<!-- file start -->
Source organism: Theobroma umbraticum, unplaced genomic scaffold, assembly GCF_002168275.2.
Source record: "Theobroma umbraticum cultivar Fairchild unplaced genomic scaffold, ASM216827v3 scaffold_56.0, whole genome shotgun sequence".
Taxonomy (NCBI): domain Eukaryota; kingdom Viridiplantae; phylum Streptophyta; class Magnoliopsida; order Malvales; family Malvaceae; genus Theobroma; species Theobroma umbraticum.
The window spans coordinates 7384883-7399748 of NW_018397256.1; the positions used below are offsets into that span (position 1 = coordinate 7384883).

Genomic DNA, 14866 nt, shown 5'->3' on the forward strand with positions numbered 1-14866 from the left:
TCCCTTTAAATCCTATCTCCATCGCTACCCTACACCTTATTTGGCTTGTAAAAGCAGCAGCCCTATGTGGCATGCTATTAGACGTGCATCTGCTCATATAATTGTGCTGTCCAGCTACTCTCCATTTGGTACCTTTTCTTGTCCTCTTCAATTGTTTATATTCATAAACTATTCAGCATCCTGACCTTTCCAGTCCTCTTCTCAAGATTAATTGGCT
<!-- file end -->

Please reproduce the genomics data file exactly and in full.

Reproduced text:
Source organism: Theobroma umbraticum, unplaced genomic scaffold, assembly GCF_002168275.2.
Source record: "Theobroma umbraticum cultivar Fairchild unplaced genomic scaffold, ASM216827v3 scaffold_56.0, whole genome shotgun sequence".
Taxonomy (NCBI): domain Eukaryota; kingdom Viridiplantae; phylum Streptophyta; class Magnoliopsida; order Malvales; family Malvaceae; genus Theobroma; species Theobroma umbraticum.
The window spans coordinates 7384883-7399748 of NW_018397256.1; the positions used below are offsets into that span (position 1 = coordinate 7384883).

Genomic DNA, 14866 nt, shown 5'->3' on the forward strand with positions numbered 1-14866 from the left:
TCCCTTTAAATCCTATCTCCATCGCTACCCTACACCTTATTTGGCTTGTAAAAGCAGCAGCCCTATGTGGCATGCTATTAGACGTGCATCTGCTCATATAATTGTGCTGTCCAGCTACTCTCCATTTGGTACCTTTTCTTGTCCTCTTCAATTGTTTATATTCATAAACTATTCAGCATCCTGACCTTTCCAGTCCTCTTCTCAAGATTAATTGGCT